Standard patternmaking practice is for a sleeve to have a single notch at the front and a double notch at the back.  This allows you to instantly tell which part of a sleeve goes to the front of a garment, and which goes to the back.  Some T-shirt and hoodie patterns may not have sleeves notches because they have sleeves pattern pieces that are totally symmetrical front & back.  These types of pattern rely on the stretch of the fabric to accomodate the differences in your body shape from front to back.  The Otari Hoodie sleeves are not symmetrical front to back, as I feel you receive a superior fit, even in a knit, with a sleeve that is cut to accomodate the actual shape of your arm.  

13. Match the single notches and underarm points at the front of the sleeve:

Sleeves & Body Assembly Otari Hoodie Sew Along scrooppatterns.com

And the underarm point and double notches at the back:

Sleeves & Body Assembly Otari Hoodie Sew Along scrooppatterns.com

Now pin the points between the top of the sleeve and notches.

Sleeves & Body Assembly Otari Hoodie Sew Along scrooppatterns.com

Tip>>>

In some fabrics you may have to stretch the armhole of the Otari a little to fit in the sleeve, but in most knit fabrics no easing will be needed.  The cut of the Otari sleeve and the stretch of the fabric makes sleeve ease unnecessary (and many experienced patternmakers feel it isn’t needed in most sleeves, even in woven fabrics, but that’s a discussion for a completely different post!).  

13.  Sew the sleeve to body:

Body:

This part is super easy!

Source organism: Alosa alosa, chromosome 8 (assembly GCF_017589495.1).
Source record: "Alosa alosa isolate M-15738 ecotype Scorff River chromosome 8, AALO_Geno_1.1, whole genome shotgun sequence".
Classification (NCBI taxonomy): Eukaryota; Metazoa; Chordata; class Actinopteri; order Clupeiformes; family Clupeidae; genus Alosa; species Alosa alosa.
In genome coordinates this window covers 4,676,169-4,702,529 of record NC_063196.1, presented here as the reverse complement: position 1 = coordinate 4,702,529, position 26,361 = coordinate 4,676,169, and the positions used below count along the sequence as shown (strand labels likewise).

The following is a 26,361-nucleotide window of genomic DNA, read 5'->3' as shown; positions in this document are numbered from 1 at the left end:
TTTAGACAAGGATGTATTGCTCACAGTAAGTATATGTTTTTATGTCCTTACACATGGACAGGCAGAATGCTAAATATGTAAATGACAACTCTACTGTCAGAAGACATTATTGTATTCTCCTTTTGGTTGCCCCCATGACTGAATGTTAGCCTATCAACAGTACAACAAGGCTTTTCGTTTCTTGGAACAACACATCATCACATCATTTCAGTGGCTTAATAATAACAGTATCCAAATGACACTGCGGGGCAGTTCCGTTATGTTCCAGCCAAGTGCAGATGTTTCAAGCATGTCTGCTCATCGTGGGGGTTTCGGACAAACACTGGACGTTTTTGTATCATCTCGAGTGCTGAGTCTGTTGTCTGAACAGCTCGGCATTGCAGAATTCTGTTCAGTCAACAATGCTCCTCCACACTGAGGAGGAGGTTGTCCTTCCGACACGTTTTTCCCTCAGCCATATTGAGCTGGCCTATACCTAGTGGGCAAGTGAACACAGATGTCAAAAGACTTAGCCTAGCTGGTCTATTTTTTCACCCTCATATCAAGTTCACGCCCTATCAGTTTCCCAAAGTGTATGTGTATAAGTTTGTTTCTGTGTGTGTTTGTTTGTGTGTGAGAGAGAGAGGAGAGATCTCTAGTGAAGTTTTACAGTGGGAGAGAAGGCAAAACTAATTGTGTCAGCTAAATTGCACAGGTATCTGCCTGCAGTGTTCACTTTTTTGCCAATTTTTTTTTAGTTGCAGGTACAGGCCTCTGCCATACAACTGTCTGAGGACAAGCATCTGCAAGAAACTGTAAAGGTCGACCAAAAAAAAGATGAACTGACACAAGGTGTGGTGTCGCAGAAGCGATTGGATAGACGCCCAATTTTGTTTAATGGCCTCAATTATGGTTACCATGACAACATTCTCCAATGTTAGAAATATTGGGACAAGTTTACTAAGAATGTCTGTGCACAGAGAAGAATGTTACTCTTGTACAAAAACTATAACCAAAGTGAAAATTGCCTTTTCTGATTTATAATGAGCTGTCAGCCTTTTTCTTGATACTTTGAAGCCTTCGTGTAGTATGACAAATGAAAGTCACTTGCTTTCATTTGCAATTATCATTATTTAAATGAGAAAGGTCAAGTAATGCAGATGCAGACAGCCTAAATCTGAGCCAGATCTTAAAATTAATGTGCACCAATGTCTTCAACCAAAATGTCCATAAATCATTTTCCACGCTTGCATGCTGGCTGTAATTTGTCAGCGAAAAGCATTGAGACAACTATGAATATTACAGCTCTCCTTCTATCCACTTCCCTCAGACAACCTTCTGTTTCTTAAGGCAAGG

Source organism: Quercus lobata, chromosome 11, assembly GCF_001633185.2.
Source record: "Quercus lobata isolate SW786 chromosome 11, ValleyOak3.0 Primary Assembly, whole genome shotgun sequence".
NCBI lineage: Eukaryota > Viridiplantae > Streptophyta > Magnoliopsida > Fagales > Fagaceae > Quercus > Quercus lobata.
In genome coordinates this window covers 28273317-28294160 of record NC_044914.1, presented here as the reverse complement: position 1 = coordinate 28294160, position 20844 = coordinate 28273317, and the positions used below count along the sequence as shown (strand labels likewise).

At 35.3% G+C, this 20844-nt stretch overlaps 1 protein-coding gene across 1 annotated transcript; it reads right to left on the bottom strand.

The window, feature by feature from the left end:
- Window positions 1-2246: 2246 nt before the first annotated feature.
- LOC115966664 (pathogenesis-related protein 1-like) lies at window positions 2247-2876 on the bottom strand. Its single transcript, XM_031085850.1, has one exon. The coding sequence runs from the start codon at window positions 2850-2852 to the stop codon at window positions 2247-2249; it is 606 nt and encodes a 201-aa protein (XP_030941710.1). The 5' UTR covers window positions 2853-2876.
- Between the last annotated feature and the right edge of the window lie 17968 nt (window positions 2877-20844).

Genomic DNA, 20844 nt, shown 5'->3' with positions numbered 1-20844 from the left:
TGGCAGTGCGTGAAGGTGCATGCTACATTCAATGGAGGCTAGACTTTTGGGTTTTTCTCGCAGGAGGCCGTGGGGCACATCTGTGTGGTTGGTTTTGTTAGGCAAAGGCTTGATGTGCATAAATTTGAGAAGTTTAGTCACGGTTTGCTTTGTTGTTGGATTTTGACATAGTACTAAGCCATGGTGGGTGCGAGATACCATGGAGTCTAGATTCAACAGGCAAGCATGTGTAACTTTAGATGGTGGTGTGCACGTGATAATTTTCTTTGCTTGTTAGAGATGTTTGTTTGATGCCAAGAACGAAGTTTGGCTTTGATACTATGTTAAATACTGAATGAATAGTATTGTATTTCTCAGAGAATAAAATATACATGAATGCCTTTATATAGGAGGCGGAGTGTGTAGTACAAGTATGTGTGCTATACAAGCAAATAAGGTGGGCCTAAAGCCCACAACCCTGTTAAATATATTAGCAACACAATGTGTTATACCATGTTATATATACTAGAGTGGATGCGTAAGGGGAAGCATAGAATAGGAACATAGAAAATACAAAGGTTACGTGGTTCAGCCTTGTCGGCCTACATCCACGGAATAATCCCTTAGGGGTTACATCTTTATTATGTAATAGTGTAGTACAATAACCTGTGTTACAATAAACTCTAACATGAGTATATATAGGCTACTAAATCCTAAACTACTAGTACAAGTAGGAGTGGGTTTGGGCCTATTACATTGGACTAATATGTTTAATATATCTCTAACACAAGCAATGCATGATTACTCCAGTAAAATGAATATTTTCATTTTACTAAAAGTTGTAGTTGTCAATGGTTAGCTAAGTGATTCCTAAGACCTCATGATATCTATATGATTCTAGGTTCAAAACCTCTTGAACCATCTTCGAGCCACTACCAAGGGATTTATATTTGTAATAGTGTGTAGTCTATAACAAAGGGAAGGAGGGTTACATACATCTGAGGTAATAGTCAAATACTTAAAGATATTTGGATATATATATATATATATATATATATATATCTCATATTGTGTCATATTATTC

14. Matching notches, hems and underarm sleeve points, sew the side seam/underarm seam of your hoodie in one go.  Sew from the bottom of the body out to the sleeve end.

Sleeves & Body Assembly Otari Hoodie Sew Along scrooppatterns.com

And there is your assembled body that looks like a thing!

Sleeves & Body Assembly Otari Hoodie Sew Along scrooppatterns.com

You can try it on at this point and get a basic feel for fit and length.  Remember that the finished hoodie will be longer in both the sleeves and the body, as the hem band and cuffs are still to be added.

The Otari Hoodie by Scroop Patterns scrooppatterns.com

In the next Sew Along post:

Hem bands and cuffs.

Want to join in?  Buy your Otari Hoodie Pattern Here 

Otari Hoodie Sew Along thedreamstress.com

The Otari Hoodie Sew-Along #5: View B Pockets

For those of you making the View B pockets in the Otari Hoodie Sew-Along, we’re here!  You can finally start actually sewing.  In this post I’ll be showing how I sew the Art Deco inspired cloud pockets of the Otari Hoodie View B.  I’ll be covering both the pocket construction method shown in the pattern, and a hack where you add binding to the pockets.